Violence Against Women: Systemic flaws to blame: HRW



A Human Rights Watch report, scheduled to be published today, blamed lack of accountability in enforcing laws and systemic flaws for Bangladesh’s failure to protect women who have suffered violence.

Based on interviews of survivors and drawing upon surveys, the report of the international rights watchdog said although Bangladesh is in the final phase of its commitment to end violence against women and girls by 2025, the scourge rages on unabated.

Despite strict laws to safeguard women, their poor enforcement and lack of accountability leave victims without any recourse, said the report, a copy of which The Daily Star obtained.

According to the report, domestic violence increased during the shutdown following the Covid-19 outbreak with as many as a fourth of the respondents reporting violence for the first time.

The 65-page report titled “‘I Sleep in My Own Deathbed’: Violence against Women and Girls in Bangladesh”, draws on 50 interviews to document the obstacles for the government’s goal of a society without violence against women and children.

“The uptick in violence against women and girls during the Covid-19 pandemic, as well as recent protests against sexual violence, are a bellwether to the Bangladesh government that urgent structural reform is needed,” said Meenakshi Ganguly, South Asia director at Human Rights Watch.

“The government should take concrete action by creating accessible shelters across the country, ensuring access to legal aid, and removing obstacles to reporting violence and obtaining justice.”

Referring to research done by Ain o Salish Kendra (ASK), HRW said at least 235 women were murdered by their husband or his family in just the first nine months of 2020.

The HRW report found that not only is the criminal justice system failing survivors of gender-based violence, but additional failures in response, protective measures, and services seriously hinder survivors’ ability to access the justice system in the first place.

According to data provided by the Multi-Sectoral Programme on Violence Against Women, of more than 11,000 women who filed cases through one of the government’s nine One-Stop Crisis Centers for women and girls, only 160 saw successful convictions, HRW mentioned in the report.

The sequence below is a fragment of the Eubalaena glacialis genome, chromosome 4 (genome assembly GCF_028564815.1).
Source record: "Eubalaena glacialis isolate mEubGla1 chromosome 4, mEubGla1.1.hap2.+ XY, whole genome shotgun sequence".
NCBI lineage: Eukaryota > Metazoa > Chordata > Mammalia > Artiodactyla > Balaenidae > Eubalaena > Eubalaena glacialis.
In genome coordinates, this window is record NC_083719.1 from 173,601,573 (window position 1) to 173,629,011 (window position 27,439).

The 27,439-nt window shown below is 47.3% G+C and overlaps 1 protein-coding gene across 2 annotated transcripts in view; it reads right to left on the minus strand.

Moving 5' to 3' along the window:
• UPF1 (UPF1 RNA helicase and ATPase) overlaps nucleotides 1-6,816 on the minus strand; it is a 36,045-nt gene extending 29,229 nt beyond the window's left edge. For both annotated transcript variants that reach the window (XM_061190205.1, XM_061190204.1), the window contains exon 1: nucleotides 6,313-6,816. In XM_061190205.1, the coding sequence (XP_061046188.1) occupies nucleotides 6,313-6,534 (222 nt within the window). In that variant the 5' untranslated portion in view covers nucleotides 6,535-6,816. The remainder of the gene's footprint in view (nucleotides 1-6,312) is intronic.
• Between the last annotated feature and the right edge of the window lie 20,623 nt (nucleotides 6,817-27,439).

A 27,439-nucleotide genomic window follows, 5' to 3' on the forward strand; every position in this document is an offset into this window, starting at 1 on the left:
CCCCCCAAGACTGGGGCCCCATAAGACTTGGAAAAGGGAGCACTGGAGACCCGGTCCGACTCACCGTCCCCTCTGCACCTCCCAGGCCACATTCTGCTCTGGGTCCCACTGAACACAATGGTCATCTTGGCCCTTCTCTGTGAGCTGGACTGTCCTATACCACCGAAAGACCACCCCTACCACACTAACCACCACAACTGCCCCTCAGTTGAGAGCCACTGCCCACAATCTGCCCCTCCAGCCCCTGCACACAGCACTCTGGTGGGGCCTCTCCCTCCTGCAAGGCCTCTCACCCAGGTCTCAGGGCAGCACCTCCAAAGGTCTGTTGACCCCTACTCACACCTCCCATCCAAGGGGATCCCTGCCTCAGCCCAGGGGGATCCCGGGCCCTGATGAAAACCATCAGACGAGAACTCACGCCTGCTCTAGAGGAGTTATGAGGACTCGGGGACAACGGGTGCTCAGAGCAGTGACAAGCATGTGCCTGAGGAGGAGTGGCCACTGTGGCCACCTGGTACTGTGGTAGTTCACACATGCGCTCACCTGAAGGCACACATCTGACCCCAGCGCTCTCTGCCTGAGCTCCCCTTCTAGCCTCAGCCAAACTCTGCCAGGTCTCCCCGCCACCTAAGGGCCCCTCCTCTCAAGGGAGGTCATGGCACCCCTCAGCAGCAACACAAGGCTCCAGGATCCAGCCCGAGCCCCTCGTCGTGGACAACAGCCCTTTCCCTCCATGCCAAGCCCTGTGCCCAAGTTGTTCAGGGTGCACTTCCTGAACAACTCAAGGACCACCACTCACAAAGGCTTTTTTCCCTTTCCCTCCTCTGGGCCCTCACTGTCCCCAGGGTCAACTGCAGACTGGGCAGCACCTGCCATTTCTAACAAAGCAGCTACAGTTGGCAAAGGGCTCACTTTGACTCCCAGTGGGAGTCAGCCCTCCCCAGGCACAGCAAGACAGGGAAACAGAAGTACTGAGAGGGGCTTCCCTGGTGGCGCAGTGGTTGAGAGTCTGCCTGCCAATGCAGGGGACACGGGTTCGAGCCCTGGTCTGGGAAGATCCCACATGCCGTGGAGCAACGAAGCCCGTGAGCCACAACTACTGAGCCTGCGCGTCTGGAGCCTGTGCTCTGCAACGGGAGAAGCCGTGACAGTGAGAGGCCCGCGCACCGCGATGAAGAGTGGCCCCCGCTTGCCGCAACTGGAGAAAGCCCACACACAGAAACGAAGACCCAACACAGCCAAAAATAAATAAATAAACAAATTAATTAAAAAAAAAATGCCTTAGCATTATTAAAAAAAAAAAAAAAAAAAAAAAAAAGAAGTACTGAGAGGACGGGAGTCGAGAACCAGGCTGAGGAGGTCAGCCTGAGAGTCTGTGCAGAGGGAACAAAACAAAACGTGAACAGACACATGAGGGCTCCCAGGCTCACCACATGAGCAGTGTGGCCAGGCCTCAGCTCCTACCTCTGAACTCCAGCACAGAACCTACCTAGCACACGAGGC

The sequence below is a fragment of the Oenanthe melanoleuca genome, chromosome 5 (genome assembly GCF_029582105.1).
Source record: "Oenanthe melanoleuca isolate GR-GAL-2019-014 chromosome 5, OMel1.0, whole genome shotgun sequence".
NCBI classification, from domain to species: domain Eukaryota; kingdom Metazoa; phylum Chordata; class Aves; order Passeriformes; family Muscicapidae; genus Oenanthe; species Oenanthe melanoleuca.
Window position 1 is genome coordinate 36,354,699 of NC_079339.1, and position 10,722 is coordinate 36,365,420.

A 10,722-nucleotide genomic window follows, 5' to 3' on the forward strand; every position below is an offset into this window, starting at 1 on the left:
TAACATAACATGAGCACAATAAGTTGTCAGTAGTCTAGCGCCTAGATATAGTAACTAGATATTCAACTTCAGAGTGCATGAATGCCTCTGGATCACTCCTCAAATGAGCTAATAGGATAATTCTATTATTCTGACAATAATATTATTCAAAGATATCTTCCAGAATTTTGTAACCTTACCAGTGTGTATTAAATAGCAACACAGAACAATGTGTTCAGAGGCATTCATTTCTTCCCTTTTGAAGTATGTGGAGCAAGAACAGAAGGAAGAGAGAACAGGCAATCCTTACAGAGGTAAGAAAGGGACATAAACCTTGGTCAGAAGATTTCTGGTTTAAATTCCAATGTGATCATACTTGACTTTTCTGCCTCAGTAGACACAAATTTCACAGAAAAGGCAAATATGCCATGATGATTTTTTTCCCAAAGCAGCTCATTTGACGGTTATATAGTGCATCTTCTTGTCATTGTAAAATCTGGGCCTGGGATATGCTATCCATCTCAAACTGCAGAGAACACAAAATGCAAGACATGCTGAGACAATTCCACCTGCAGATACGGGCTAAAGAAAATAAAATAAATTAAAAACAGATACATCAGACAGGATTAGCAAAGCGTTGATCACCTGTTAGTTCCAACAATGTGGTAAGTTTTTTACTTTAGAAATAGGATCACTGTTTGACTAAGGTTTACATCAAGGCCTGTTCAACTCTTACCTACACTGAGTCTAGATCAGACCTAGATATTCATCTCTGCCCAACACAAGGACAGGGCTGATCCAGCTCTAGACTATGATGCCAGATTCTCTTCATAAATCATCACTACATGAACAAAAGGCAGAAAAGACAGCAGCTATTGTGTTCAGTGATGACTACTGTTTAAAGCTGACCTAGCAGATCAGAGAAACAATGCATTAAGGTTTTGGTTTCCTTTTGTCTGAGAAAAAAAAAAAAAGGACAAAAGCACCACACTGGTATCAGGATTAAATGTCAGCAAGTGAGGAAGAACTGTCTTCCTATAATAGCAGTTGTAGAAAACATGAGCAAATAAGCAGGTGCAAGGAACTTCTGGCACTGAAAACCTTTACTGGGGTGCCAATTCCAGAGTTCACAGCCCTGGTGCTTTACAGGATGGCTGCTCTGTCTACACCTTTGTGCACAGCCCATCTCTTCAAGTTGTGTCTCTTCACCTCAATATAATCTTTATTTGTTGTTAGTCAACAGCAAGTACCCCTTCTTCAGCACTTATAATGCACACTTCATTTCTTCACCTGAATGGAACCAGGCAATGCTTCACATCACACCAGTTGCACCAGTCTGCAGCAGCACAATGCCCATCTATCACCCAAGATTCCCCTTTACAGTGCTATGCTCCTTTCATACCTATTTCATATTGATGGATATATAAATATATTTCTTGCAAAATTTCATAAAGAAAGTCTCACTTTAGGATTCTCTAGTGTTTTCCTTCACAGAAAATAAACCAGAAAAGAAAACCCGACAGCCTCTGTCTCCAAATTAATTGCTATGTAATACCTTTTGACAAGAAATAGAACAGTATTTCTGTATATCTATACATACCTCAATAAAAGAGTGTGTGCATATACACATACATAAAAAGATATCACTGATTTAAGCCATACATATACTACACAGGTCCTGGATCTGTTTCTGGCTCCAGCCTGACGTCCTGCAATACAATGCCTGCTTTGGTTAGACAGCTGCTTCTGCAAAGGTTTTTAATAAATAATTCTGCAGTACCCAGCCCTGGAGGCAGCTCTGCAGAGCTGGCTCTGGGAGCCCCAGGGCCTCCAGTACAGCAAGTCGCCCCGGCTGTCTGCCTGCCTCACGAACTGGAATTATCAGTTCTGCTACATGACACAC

According to the Justice Audit, in 2016 courts disposed of just over 20 percent of the over 170,000 pending Nari-o-Shishu cases that year, convicting only 0.5 percent of those accused.

The HRW report found that women and girls often cannot seek meaningful legal remedies under these laws, and abusers are rarely held to account.

Compounding this problem is the fact that with a backlog of some 3.7 million cases. Trials are often delayed or drawn out for years.

“The Bangladesh justice system is failing women and girls with devastating consequences,” Ganguly said.

For most women and girls in Bangladesh, access to safe shelter for protection and support is lacking with an estimated 21 government-run shelters and 15 NGO-run shelters for survivors.

“This is deeply inadequate considering that most women in Bangladesh face some form of violence in their lives.”

The report recommended development of stronger prevention mechanisms, including comprehensive education in schools on consent, sexuality, and relationships, and awareness campaigns for women and girls about their rights.

It also suggested increasing access to support services across the country, including providing accessible and safe shelters for survivors of gender-based violence in every district, without court orders to stay or restrictions on children.

The report stressed providing sufficient training to public prosecutors and police on standards of criminal investigations, particularly in relation to working with survivors of gender-based violence.

It recommended the creation of a centralised, online filing system for all cases of gender-based violence and to ensure that relevant case information and reports are freely available and accessible to all parties to the case as appropriate.

The report lauded the government’s success in addressing acid violence as acid attacks dropped dramatically from 500 cases in 2002 to 21 recorded attacks in 2020.

According to the report, some lawyers and activists suggested a variety of factors behind shortcomings in prosecution, including public prosecutors who are essentially political appointees and therefore there is little accountability in ensuring they carry out duties as required.

Prosecutors are also not recruited based on experience and are often not properly trained in criminal law, which leads to a failure in coordinating effectively with investigating officers to collect evidence or to make sure that witnesses appear in court when required.

Survivors and activists said public prosecutors often seek bribes from both sides, and if the accused has a greater ability to pay, prosecutors may ask for a reduced sentence or even lose the case by not presenting all evidence.

Despite repeated promises, Bangladesh still has no victim or witness protection law and women’s rights lawyers said this presents a serious obstacle to effectively pursue cases.

 





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